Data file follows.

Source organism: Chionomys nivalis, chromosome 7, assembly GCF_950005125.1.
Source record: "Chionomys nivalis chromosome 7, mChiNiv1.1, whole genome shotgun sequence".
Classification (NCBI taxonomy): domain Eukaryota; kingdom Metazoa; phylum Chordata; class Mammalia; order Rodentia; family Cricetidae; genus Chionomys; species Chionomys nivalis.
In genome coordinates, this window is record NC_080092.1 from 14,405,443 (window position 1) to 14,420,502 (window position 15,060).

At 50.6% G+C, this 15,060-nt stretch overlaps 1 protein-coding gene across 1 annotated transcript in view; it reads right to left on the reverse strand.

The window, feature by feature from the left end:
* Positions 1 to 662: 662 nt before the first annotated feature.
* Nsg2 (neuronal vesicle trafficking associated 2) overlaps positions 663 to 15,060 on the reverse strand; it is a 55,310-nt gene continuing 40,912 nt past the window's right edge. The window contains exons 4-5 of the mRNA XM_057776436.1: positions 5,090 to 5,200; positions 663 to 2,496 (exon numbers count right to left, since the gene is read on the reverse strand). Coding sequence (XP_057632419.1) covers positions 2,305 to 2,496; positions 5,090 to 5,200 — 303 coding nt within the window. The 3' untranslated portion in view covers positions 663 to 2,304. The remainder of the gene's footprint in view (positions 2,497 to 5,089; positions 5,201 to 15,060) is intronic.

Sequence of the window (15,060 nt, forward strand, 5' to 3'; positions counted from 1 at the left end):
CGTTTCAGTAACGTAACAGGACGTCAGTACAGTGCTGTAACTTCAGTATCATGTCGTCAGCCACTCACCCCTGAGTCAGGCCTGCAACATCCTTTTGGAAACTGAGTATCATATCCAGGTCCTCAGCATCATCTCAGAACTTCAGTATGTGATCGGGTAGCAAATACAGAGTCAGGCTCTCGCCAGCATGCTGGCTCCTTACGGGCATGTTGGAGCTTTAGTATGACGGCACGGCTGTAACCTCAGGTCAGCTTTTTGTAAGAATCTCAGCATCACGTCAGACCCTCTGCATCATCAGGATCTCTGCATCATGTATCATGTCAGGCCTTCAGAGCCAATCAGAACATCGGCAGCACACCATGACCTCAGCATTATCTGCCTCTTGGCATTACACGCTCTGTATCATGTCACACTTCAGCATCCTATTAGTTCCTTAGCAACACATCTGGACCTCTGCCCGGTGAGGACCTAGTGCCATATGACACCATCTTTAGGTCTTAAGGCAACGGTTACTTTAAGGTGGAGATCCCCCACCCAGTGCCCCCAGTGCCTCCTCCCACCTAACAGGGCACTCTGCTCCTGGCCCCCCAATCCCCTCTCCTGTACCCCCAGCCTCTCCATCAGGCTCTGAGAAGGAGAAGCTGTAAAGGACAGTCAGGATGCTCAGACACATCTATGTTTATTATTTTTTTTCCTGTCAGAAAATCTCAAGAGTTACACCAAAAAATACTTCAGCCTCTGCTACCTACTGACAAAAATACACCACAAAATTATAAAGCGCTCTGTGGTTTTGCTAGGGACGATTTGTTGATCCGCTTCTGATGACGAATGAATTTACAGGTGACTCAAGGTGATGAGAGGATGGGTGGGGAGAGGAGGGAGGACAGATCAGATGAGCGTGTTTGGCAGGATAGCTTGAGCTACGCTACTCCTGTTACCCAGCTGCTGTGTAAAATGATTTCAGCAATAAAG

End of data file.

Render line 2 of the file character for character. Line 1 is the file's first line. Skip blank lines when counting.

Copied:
Source record: "Chionomys nivalis chromosome 7, mChiNiv1.1, whole genome shotgun sequence".